The reproductive and mating behaviour of the gregarious parasitoid wasp Nasonia vitripennis
Burton, Maxwell N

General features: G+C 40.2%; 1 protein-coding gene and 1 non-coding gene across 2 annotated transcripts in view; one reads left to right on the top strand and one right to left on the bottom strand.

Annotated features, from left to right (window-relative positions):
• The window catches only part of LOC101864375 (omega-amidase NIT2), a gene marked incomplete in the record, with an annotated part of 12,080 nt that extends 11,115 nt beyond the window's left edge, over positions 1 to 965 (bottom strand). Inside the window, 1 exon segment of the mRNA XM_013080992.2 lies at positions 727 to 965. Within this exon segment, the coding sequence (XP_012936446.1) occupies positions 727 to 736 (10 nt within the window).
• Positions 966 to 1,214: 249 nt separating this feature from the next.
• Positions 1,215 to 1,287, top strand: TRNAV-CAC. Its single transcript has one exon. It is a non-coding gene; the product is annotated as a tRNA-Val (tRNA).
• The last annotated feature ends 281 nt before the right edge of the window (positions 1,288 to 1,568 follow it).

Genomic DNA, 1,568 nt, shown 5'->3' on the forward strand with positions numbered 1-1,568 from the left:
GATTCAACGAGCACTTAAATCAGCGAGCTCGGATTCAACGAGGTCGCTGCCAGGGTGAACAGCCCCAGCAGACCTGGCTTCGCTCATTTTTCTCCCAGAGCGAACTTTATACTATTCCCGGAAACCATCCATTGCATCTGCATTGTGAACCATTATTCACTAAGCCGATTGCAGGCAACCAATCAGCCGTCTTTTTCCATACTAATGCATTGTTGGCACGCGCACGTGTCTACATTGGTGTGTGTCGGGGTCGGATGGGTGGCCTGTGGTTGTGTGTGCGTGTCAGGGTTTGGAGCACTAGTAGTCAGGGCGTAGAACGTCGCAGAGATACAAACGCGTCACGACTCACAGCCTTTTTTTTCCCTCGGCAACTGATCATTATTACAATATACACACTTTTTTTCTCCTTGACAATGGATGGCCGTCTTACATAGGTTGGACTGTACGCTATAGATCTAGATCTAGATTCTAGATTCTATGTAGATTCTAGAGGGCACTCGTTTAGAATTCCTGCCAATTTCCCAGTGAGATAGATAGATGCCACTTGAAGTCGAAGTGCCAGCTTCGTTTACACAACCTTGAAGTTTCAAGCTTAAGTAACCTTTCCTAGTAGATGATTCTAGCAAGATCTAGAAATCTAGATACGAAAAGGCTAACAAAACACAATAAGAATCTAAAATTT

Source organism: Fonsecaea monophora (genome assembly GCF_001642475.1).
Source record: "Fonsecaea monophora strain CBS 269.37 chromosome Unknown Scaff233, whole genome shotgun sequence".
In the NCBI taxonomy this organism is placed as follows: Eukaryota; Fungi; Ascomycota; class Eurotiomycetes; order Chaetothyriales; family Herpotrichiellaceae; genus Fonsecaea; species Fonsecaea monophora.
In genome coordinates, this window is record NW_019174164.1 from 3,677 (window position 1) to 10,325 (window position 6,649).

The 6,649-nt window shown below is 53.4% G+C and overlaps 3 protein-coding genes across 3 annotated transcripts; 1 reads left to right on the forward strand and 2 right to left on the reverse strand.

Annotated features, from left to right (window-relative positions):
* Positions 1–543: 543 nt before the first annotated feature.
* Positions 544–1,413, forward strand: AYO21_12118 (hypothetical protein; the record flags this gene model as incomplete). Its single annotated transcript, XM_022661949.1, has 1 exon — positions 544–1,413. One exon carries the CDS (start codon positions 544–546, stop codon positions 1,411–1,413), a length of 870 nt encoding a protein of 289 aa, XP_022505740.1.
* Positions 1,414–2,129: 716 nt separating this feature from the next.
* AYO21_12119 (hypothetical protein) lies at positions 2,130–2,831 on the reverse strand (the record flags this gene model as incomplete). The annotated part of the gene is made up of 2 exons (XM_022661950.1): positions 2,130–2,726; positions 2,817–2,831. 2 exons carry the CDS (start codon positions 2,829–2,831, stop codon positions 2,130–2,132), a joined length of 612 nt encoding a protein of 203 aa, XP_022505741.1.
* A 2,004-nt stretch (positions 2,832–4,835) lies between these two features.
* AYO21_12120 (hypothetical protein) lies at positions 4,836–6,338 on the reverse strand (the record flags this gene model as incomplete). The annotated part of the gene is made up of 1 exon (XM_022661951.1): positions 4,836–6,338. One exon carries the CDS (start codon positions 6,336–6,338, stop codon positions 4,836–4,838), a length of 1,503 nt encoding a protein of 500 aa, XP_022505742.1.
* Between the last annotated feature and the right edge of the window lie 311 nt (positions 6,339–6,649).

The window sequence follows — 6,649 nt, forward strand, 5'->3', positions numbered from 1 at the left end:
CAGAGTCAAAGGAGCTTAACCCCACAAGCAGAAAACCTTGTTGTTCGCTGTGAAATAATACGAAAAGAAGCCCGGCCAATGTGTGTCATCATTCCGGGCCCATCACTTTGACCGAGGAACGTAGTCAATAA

Mating behaviours and reproductive decisions are of key importance to evolutionary fitness. However, it is often difficult to measure and compare the fitness of different individuals, especially in long-lived species, and for behaviours that are subject to multiple selective forces. A striking exception though is the field of sex-allocation research, which is a triumphant success of evolutionary theory (Charnov 1982). The reason for this success is that, following Fisher (1958), the fitness consequences of different sex ratios can be readily predicted and tested analytically. These predictions are very amenable to empirical testing and provide a platform to measure the precision of adaptation, which is crucial for understanding the nature of evolutionary change.